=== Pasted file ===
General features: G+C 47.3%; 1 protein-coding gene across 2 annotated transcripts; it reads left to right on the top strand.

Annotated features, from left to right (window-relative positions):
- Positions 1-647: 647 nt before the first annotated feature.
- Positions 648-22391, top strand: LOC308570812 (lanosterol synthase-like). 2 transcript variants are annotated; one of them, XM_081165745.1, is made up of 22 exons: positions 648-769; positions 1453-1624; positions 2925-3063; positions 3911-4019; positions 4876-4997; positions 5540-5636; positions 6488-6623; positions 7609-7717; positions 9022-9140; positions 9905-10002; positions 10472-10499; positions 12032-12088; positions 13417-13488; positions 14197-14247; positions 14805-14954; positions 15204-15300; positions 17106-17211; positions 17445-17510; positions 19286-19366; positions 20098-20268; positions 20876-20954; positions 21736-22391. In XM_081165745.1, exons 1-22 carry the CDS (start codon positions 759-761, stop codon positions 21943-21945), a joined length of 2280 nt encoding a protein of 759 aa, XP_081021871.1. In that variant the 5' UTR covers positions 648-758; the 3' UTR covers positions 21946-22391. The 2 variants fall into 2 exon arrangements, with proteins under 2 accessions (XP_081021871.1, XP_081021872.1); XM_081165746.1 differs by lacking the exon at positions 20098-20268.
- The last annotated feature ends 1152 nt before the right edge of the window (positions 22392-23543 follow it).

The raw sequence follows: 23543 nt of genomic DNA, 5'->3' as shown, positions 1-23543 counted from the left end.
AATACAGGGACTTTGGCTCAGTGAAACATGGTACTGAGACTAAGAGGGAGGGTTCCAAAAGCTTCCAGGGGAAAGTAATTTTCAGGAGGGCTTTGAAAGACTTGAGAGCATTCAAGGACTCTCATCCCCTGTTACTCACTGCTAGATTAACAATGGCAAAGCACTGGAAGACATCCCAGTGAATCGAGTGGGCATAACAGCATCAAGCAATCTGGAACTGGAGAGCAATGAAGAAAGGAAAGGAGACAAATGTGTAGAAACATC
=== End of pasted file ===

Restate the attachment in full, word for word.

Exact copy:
General features: G+C 47.3%; 1 protein-coding gene across 2 annotated transcripts; it reads left to right on the top strand.

Annotated features, from left to right (window-relative positions):
- Positions 1-647: 647 nt before the first annotated feature.
- Positions 648-22391, top strand: LOC308570812 (lanosterol synthase-like). 2 transcript variants are annotated; one of them, XM_081165745.1, is made up of 22 exons: positions 648-769; positions 1453-1624; positions 2925-3063; positions 3911-4019; positions 4876-4997; positions 5540-5636; positions 6488-6623; positions 7609-7717; positions 9022-9140; positions 9905-10002; positions 10472-10499; positions 12032-12088; positions 13417-13488; positions 14197-14247; positions 14805-14954; positions 15204-15300; positions 17106-17211; positions 17445-17510; positions 19286-19366; positions 20098-20268; positions 20876-20954; positions 21736-22391. In XM_081165745.1, exons 1-22 carry the CDS (start codon positions 759-761, stop codon positions 21943-21945), a joined length of 2280 nt encoding a protein of 759 aa, XP_081021871.1. In that variant the 5' UTR covers positions 648-758; the 3' UTR covers positions 21946-22391. The 2 variants fall into 2 exon arrangements, with proteins under 2 accessions (XP_081021871.1, XP_081021872.1); XM_081165746.1 differs by lacking the exon at positions 20098-20268.
- The last annotated feature ends 1152 nt before the right edge of the window (positions 22392-23543 follow it).

The raw sequence follows: 23543 nt of genomic DNA, 5'->3' as shown, positions 1-23543 counted from the left end.
AATACAGGGACTTTGGCTCAGTGAAACATGGTACTGAGACTAAGAGGGAGGGTTCCAAAAGCTTCCAGGGGAAAGTAATTTTCAGGAGGGCTTTGAAAGACTTGAGAGCATTCAAGGACTCTCATCCCCTGTTACTCACTGCTAGATTAACAATGGCAAAGCACTGGAAGACATCCCAGTGAATCGAGTGGGCATAACAGCATCAAGCAATCTGGAACTGGAGAGCAATGAAGAAAGGAAAGGAGACAAATGTGTAGAAACATC